P.S Am actually a nice person really, just got a little "bee/bonnet" like with this feature. I worked in some pretty interesting and completely non-relevant jobs in my time and managed to build a fairly successful career along the way. Of course, I then jacked it in to be a stay-at-home-mother, but that story is for another day and another post.
P.P.S Obviously this post doesn't account for every single reason semi-adults are unemployed in today's climate, but is relevant to the four girls featured in the magazine.


  1. Hi Suz - thanks for your comment. Unfortunately, because of the terrible journalism in Grazia (the piece preceding ours was based on the shoes Marie Colvin liked to wear) we were of course grossly misrepresented. I decided to do the interview because a friend of mine who works in PR asked me, and, being jobless, I thought it would be a fun day out - which, despite what you might think, are few and far between when you are unemployed.

    Whilst I don't think I have to justify myself to an internet ranter, you've taken the time to write a whole blog post us, so I thought I'd correct you - on my own behalf at least.

    I have worked consistently since the age of 15 - paper-round, saturday girl in a hair salon, cleaner, babysitter, waitress, hostess, secretary, typist, runner, telesales, street fundraising - you name the crap job, I've done it! To suggest I am picky about how I earn my money is ludicrous - but now having graduated, I would expect my career to go in a direction that used my skills. Looking for a "dream job" may not be possible at the moment, but I refuse to spend the rest of my life in a job I hate, or with a life I end up resenting, as some stay at home mothers may end up feeling.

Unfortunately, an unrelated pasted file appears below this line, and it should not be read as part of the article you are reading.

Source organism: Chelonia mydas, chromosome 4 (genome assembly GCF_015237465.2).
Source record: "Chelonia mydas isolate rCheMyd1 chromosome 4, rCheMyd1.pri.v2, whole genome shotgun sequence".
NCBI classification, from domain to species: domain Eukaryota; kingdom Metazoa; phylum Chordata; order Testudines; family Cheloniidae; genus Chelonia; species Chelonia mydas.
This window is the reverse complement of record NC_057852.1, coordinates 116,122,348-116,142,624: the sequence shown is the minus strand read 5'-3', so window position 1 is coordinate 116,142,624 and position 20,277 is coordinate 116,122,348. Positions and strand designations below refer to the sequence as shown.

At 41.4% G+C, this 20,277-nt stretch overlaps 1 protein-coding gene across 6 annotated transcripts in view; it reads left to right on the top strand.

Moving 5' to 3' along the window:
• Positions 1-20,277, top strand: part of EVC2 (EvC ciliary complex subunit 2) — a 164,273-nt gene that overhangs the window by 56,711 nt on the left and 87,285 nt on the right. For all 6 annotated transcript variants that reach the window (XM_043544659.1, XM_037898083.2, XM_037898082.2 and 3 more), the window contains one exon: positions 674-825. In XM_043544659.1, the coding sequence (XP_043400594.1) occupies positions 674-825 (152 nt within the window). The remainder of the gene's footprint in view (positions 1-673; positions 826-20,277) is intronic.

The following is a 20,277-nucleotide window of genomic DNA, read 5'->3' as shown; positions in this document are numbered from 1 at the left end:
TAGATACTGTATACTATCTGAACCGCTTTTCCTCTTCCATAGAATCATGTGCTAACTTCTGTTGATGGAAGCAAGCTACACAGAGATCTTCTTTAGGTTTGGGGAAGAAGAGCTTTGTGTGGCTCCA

Working has allowed me to pay my way through life and the Masters degree I completed at UCL in September to try and advance my chances of getting a job. It also paid for my three month volunteer placement in Palestine which I only returned from two months ago. I was there documenting human rights violations and supporting the work of student activists. The paid work I do in the evenings and weekends is now allowing me to undertake an unpaid internship as a research assistant to a group of academics and journalists.

    But none of that is "newsworthy" for Grazia - my friends and I don't just have degrees, we have work experience, glowing references, volunteer history, leadership qualities, and a whole host of skills from the various extracurricular activities we have all been engaged in.

    You seem to write off "a country recovering from a recession, economic downturn and crippling student debt" as something that actually translates as these girls are bloody lazy. Look at the bigger picture Suze - our politicians are failing young people, and we aren't even experiencing the brunt of it. But now "white, educated, middle-class, fashionable girls" can't get a job there must be a problem! Grazia is a terrible publication, a Daily Mail for those who think they are above it, and to be quite honest, you should be embarrassed to read the drivel they come out with, just as I regret doing the interview.

    What's the current state of the economy? Who cares cos SamCam has new shoes!

    1. Thanks so much for responding! I am delighted that you took the time to fill in the gaps from your Grazia Interview, however am sorry to hear you regret doing it. The Masters Degree and volunteer work you mentioned was a far more interesting read than the interview I commented on and again, I am pleased you took the time to respond. Good luck with future ventures and I look forward to a follow-up feature in the new future. x